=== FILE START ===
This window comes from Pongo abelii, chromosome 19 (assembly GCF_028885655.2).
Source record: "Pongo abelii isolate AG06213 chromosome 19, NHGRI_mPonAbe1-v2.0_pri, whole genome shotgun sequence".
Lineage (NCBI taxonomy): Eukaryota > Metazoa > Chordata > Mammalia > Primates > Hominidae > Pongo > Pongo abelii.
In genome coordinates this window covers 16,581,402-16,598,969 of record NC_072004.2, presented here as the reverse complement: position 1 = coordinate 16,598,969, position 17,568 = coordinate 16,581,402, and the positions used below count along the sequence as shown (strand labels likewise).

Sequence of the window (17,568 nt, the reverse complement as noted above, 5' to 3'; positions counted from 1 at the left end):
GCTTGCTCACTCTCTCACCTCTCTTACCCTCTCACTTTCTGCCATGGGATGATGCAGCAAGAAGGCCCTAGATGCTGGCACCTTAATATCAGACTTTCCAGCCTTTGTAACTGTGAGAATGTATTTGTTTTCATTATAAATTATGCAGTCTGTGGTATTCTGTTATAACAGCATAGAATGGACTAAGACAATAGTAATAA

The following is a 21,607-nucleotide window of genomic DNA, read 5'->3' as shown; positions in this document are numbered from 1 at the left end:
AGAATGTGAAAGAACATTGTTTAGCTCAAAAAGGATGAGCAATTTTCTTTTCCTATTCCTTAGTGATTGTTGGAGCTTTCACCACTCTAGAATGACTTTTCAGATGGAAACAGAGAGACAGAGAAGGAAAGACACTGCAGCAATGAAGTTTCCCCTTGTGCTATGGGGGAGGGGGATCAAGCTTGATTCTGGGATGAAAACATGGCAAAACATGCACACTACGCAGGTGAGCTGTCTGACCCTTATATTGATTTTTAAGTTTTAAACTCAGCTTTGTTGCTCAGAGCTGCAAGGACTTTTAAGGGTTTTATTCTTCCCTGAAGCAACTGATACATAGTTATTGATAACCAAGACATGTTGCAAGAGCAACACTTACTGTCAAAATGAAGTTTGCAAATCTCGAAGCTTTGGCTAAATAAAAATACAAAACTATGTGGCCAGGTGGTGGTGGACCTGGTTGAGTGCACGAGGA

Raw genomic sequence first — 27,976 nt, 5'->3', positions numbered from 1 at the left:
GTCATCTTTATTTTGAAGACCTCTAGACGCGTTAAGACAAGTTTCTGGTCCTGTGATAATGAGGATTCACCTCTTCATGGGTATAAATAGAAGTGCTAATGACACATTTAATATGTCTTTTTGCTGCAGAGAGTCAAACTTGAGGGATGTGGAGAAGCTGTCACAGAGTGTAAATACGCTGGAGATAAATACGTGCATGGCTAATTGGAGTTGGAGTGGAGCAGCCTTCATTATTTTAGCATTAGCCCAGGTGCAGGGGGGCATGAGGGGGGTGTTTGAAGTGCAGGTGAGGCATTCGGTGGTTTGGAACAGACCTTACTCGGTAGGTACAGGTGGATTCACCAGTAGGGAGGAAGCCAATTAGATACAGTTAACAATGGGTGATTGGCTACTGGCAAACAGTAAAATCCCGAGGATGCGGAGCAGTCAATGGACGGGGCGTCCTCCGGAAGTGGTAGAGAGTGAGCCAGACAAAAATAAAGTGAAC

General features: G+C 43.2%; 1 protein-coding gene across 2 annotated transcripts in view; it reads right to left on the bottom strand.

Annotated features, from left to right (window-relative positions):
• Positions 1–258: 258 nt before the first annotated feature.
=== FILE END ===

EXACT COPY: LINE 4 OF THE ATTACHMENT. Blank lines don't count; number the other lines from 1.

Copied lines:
In genome coordinates this window covers 16,581,402-16,598,969 of record NC_072004.2, presented here as the reverse complement: position 1 = coordinate 16,598,969, position 17,568 = coordinate 16,581,402, and the positions used below count along the sequence as shown (strand labels likewise).